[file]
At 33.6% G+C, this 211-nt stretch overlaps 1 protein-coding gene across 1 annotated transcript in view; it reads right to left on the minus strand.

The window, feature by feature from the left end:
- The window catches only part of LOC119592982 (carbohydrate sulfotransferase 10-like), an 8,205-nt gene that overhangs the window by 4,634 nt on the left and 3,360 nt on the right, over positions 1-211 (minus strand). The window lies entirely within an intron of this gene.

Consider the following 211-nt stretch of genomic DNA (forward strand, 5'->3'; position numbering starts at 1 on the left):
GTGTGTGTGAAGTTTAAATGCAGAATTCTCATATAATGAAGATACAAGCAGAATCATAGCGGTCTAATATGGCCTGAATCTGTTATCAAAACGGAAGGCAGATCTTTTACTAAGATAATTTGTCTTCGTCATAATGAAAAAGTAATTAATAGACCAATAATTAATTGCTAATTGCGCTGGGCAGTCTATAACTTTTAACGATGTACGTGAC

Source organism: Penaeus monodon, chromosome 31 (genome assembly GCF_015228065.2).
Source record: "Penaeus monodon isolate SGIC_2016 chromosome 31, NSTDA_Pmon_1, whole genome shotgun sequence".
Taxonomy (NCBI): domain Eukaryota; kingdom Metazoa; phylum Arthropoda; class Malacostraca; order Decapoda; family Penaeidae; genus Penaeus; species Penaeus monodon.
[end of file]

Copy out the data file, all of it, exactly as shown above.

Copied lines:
At 33.6% G+C, this 211-nt stretch overlaps 1 protein-coding gene across 1 annotated transcript in view; it reads right to left on the minus strand.

The window, feature by feature from the left end:
- The window catches only part of LOC119592982 (carbohydrate sulfotransferase 10-like), an 8,205-nt gene that overhangs the window by 4,634 nt on the left and 3,360 nt on the right, over positions 1-211 (minus strand). The window lies entirely within an intron of this gene.

Consider the following 211-nt stretch of genomic DNA (forward strand, 5'->3'; position numbering starts at 1 on the left):
GTGTGTGTGAAGTTTAAATGCAGAATTCTCATATAATGAAGATACAAGCAGAATCATAGCGGTCTAATATGGCCTGAATCTGTTATCAAAACGGAAGGCAGATCTTTTACTAAGATAATTTGTCTTCGTCATAATGAAAAAGTAATTAATAGACCAATAATTAATTGCTAATTGCGCTGGGCAGTCTATAACTTTTAACGATGTACGTGAC

Source organism: Penaeus monodon, chromosome 31 (genome assembly GCF_015228065.2).
Source record: "Penaeus monodon isolate SGIC_2016 chromosome 31, NSTDA_Pmon_1, whole genome shotgun sequence".
Taxonomy (NCBI): domain Eukaryota; kingdom Metazoa; phylum Arthropoda; class Malacostraca; order Decapoda; family Penaeidae; genus Penaeus; species Penaeus monodon.